PARIS (AFP) - Right-wing French presidential candidate Nicolas Sarkozy on Wednesday defended the actions of police who used tear-gas and baton charges to control scores of rioters in a crowded Paris railway station.
Commuters cowered in dismay as groups of young people threw projectiles at police, smashing shop-windows, advertising hoardings and drink distributors. Calm was not restored till after midnight.
"We are the only country where it is considered abnormal to arrest someone who doesn't pay for his ticket. If the police is not there to ensure a minumum of order, what exactly is its role?" said Sarkozy, who stepped down as interior minister on Monday.
His replacement Francois Baroin condemned the rioters, saying that "nothing can justify what happened yesterday evening at the Gare du Nord."
"A perfectly normal ticket check degenerated into urban guerrilla warfare, into unacceptable, intolerable violence. We live in a state of law and of freedom -- but there is no freedom without rules," he said.
However the Socialist Party (PS) opposition said that Sarkozy's legacy at the interior ministry -- including the 2005 riots -- had stirred up animosity between police and young people from the high-immigration city suburbs or "banlieues".
The Gare du Nord clashes "illustrate the climate of tension, the gulf and the violence dividing the police and the population. The conditions for a relationship of calm and trust have urgently to be re-established," said Julien Dray, spokesman for PS candidate Segolene Royal.
Royal and Sarkozy are the frontrunners in the presidential election to take place on April 22 and May 6.
The Socialists drew a parallel between the station riot and an incident last week in which police detained a Chinese illegal immigrant outside a junior school in Paris, sparking an angry stand-off with parents.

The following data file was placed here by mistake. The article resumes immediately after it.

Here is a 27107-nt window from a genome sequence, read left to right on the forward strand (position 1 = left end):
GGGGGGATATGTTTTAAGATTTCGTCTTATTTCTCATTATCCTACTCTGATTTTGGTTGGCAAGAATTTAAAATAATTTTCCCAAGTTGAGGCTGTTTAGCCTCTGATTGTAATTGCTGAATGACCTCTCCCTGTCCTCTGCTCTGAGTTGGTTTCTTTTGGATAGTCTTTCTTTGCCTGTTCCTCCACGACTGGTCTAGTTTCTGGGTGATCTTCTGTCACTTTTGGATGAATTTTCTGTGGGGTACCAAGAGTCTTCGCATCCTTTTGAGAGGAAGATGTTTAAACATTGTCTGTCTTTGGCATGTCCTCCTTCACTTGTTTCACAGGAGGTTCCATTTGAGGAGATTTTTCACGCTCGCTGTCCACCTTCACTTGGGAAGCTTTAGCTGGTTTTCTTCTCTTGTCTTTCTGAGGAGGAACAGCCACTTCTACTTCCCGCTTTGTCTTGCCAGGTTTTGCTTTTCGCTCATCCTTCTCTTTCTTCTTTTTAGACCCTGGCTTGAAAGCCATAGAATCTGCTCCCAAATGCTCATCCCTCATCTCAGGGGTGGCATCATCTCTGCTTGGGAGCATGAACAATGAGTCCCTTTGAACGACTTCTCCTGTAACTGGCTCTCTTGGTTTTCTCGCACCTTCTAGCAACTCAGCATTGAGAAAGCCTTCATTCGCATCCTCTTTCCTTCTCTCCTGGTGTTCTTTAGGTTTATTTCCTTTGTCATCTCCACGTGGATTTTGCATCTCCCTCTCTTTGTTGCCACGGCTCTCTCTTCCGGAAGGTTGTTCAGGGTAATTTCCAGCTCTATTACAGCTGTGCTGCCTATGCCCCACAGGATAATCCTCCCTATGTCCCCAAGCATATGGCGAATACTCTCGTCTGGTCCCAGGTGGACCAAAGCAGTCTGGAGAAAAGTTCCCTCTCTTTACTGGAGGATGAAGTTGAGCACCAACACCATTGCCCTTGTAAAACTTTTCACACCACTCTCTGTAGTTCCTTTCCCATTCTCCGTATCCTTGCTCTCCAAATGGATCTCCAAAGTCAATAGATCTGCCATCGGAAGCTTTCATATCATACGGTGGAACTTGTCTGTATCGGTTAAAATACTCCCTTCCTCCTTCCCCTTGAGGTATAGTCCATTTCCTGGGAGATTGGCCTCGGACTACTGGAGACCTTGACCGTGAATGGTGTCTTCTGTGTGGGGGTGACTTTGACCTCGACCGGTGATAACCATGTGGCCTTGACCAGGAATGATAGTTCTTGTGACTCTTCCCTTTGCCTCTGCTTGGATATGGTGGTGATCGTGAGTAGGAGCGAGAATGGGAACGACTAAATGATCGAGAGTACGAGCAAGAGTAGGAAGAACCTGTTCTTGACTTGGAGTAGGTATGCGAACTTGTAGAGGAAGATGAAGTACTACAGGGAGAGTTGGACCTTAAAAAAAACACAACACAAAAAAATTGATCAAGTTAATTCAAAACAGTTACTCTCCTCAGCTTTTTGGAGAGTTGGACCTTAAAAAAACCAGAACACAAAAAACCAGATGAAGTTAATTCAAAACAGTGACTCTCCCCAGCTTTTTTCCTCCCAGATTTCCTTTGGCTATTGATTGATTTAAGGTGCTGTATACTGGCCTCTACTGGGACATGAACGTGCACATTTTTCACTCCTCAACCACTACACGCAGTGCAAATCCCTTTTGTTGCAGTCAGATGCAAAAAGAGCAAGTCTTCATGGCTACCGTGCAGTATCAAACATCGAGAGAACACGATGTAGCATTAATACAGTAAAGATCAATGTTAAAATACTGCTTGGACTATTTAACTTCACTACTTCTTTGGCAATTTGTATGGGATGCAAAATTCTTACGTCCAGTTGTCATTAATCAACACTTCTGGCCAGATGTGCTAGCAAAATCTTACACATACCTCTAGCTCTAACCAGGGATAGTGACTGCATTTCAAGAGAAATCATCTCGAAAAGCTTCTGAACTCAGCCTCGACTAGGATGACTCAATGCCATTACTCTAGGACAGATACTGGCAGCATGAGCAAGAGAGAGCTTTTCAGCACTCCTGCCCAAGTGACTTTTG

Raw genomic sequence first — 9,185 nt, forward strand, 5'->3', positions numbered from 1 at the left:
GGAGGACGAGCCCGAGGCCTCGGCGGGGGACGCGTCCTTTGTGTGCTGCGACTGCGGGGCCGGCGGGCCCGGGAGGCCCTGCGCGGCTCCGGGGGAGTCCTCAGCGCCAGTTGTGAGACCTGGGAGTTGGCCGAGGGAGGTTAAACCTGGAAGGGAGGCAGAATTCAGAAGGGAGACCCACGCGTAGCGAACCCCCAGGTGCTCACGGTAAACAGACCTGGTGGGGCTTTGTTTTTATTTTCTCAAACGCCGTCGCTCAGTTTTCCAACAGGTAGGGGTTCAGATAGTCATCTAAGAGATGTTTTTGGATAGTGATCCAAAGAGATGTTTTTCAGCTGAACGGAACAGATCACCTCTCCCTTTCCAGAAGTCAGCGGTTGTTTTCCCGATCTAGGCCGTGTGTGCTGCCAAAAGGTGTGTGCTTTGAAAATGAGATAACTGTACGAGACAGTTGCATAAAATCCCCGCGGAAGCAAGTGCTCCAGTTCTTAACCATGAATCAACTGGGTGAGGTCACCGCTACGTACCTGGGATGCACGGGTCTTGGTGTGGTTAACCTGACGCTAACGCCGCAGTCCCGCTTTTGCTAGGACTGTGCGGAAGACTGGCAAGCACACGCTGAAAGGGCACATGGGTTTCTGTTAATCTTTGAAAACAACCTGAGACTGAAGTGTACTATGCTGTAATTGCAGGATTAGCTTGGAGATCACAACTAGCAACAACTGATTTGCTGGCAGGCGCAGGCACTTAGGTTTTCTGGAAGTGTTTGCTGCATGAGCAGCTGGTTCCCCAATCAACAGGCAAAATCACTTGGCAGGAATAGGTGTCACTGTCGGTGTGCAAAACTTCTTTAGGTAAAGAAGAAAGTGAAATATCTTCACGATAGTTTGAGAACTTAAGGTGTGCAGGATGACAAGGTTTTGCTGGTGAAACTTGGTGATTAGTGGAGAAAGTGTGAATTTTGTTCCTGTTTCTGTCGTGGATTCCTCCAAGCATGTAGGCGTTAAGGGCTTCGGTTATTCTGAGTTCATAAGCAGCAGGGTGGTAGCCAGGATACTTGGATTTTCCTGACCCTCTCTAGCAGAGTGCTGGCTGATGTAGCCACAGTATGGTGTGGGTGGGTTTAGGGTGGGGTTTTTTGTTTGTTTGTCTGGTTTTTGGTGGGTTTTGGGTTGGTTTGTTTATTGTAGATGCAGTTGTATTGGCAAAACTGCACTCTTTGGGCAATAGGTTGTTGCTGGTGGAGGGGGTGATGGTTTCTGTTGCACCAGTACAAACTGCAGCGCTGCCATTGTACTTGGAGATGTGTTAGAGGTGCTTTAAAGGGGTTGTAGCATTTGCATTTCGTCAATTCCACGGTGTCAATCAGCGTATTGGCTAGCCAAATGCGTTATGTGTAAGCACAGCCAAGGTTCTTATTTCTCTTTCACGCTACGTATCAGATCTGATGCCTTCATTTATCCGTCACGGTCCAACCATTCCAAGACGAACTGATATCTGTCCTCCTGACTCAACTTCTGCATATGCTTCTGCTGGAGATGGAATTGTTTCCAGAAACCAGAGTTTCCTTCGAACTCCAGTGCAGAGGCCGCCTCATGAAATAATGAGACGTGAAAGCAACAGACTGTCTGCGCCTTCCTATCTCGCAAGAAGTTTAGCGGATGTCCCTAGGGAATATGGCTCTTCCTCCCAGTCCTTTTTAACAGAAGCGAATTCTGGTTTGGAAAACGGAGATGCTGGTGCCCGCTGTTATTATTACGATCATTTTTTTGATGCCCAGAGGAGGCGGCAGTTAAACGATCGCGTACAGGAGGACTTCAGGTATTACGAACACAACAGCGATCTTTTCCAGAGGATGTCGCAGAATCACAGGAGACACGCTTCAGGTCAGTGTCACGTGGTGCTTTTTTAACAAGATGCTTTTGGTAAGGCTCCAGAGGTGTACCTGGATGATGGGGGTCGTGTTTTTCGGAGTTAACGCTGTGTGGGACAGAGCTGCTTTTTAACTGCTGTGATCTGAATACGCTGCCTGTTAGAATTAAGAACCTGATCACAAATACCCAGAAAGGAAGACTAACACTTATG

"The incidents in the rue Rampal and those in the Gare du Nord point to a Sarkozy-inspired climate of tension, abuse of power, verbal violence and stigmatisation," said PS deputy Jean-Christophe Cambadelis. "This is the 'France of tomorrow' that Sarkozy is promising."
Sarkozy, 52, is widely hated by young people in the city suburbs where he is accused of instituting a policy of hardline police repression. Widely-reported remarks in which he called delinquents "rabble" and promised to clean out criminal gangs with a "power-hose" have damaged his image.
In Tuesday evening's incidents many of the young rioters chanted obscene slogans naming Sarkozy.
The trouble began when officials from the metro operator RATP stopped a 33-year-old man who had jumped over a turnstile to avoid paying. They say the man reacted violently and police were called. However some witnesses said his arrest was carried out with unnecessary force.
Crowds of young people then gathered in the underground section of the Gare du Nord, which is a major rail hub for the Paris suburbs as well as an international terminus.
A spokesman for the police union Alliance said that hostility to the police is increasingly widespread in France.
"The principle of intervening when other people are arrested is becoming general. There is an instinct to challenge everything in uniform," said Dominique Achispon.
The rioters had no known link to the arrested man, who according to Baroin is an illegal immigrant with a long police record.